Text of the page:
They must be ashamed, however much they cover it up,
Who serve these images, and who glorify their Idols


For as he sings in the hundred and fifteenth Psalm, they are worse than dead:

The Idols are silver and gold,
Constructed by human art and hands,
Their mouths do not speak,
Their eyes do not see, whatever is happening,
They have ears, but they do not hear,
Their noses lack Smell.
Their hands never hold onto anything,
Their feet are useless for moving,
Their throat produces no breath:
Those who make them, and all that trust in them,
Are equally bad, and quite rightly
All those same things are ascribed to them.

Thus the abuse of Painting against God's command, is punished and despised by all who understand. But that their appropriate use should therefore be abolished, is as unreasonable, as if one banned Wine from the world, because when it is misused, it makes one drunk: [marg: Instit. lib. 1. cap. 11.] or that one reduces all pleasure-grounds and gardens to wildernesses, because our ancestors offended wantonly in the first paradise, or indeed that one condemn the whole female sex, because the first sin was initiated by their Sex.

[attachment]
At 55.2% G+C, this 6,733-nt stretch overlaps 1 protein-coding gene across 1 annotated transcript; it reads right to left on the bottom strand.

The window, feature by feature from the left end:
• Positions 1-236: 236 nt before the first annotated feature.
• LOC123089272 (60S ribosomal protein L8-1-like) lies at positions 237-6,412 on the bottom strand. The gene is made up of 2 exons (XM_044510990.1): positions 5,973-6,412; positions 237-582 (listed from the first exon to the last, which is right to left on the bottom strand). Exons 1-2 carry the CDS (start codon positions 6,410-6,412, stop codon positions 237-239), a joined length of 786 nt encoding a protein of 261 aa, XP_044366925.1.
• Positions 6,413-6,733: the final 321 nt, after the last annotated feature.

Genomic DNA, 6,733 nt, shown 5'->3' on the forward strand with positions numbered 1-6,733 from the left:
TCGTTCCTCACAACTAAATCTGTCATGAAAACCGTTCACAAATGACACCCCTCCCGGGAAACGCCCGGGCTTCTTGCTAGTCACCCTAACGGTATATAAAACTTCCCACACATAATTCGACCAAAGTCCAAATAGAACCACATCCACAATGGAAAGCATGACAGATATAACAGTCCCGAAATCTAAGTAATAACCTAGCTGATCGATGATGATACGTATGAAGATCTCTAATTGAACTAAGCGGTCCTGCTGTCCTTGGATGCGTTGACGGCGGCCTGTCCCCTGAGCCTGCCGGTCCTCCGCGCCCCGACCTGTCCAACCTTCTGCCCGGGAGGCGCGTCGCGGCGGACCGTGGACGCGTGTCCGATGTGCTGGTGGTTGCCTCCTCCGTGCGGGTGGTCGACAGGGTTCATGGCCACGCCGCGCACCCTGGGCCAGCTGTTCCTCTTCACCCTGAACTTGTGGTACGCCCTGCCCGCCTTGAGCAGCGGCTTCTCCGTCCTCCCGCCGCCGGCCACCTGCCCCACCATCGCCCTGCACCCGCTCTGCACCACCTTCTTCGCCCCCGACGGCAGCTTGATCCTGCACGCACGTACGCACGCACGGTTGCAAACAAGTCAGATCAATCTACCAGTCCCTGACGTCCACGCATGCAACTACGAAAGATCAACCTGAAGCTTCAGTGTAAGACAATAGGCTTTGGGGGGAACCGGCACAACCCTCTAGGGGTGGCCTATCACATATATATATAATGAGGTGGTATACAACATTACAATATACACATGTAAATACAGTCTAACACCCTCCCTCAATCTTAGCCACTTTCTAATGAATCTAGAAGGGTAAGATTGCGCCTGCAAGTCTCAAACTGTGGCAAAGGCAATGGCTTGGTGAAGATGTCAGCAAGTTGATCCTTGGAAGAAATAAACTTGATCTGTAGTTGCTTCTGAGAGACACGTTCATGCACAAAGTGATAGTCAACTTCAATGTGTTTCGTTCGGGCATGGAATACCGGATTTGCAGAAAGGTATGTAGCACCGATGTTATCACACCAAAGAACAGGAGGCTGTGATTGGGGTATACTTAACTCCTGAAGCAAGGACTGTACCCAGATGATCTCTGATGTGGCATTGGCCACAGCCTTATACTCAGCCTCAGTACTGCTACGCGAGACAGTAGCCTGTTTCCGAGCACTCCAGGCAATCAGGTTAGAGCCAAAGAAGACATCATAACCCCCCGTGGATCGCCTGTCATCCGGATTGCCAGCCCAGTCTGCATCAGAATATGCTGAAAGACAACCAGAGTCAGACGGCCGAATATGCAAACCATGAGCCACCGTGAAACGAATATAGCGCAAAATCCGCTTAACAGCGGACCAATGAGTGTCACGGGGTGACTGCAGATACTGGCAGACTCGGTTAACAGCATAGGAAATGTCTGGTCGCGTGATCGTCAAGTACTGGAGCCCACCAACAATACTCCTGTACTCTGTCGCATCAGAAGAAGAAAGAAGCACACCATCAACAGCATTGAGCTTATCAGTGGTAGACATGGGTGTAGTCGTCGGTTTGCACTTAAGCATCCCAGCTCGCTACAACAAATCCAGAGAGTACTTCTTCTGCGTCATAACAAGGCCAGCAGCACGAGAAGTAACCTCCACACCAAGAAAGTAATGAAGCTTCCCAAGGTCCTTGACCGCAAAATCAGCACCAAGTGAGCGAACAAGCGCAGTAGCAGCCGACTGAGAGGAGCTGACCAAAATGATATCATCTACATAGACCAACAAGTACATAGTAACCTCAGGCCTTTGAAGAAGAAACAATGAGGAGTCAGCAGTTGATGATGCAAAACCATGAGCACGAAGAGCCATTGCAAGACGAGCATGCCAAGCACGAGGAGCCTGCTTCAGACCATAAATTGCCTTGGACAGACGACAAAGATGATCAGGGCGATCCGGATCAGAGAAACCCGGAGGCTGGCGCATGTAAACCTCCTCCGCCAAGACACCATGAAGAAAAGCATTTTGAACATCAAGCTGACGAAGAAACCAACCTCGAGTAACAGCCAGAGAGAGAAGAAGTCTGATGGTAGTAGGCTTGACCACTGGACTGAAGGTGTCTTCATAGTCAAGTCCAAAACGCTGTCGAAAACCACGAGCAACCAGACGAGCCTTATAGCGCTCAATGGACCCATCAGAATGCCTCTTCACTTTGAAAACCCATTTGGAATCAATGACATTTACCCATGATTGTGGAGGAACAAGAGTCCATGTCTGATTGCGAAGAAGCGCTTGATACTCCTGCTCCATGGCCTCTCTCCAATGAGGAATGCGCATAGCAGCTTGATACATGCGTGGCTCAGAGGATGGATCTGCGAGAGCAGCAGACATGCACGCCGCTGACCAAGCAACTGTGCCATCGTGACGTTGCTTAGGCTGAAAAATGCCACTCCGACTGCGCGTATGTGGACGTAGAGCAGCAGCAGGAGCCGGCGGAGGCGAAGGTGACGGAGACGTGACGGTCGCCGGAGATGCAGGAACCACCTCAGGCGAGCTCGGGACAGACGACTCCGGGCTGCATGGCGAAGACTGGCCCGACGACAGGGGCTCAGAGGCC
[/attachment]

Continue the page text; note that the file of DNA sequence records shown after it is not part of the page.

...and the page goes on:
I am not so superstitious, said Calvin, that I would consider absolutely no image tolerable: but since cutting or engraving, and painting {maelen of schilderen} are gifts from God, I demand their honest and pure employment: so that that which is given to us by the Lord for his honour and our benefit, is not polluted by abuse, nor perverted to our corruption. To make God in a visible form, we deem to be unlawful, since he himself forbad it, [marg: One is not allowed to portray God in bodily form; But everything that can be seen is allowed to be painted.] and it cannot be done without misrepresenting his Glory. And further, if it is unlawful, to give God a bodily figure {lichamelijk beeldt}, then is it much less lawful, to honour such a figure as if it were God, or as God in it. And one cannot fake God's Majesty, which is invisible, by means of any improper representation: for one can only carve, engrave or paint things, which the eyes can understand. For there are Histories or narratives, which can serve for instruction and warning: or bodily things {lichaemelijke dingen}, which signify nothing, and therefore can do nothing, other than delight the eye.